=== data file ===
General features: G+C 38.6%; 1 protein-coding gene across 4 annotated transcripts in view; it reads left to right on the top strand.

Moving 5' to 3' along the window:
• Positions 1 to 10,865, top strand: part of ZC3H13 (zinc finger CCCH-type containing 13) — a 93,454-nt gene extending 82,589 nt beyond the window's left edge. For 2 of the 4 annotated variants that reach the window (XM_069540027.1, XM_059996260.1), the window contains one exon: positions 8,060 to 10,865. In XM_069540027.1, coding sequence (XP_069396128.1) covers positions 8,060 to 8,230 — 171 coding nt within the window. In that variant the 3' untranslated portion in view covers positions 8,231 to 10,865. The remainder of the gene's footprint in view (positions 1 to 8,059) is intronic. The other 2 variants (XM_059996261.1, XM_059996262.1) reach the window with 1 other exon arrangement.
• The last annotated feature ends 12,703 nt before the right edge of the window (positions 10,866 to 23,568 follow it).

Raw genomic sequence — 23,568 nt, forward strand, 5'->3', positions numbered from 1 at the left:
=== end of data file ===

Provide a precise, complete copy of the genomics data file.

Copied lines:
General features: G+C 38.6%; 1 protein-coding gene across 4 annotated transcripts in view; it reads left to right on the top strand.

Moving 5' to 3' along the window:
• Positions 1 to 10,865, top strand: part of ZC3H13 (zinc finger CCCH-type containing 13) — a 93,454-nt gene extending 82,589 nt beyond the window's left edge. For 2 of the 4 annotated variants that reach the window (XM_069540027.1, XM_059996260.1), the window contains one exon: positions 8,060 to 10,865. In XM_069540027.1, coding sequence (XP_069396128.1) covers positions 8,060 to 8,230 — 171 coding nt within the window. In that variant the 3' untranslated portion in view covers positions 8,231 to 10,865. The remainder of the gene's footprint in view (positions 1 to 8,059) is intronic. The other 2 variants (XM_059996261.1, XM_059996262.1) reach the window with 1 other exon arrangement.
• The last annotated feature ends 12,703 nt before the right edge of the window (positions 10,866 to 23,568 follow it).

Raw genomic sequence — 23,568 nt, forward strand, 5'->3', positions numbered from 1 at the left: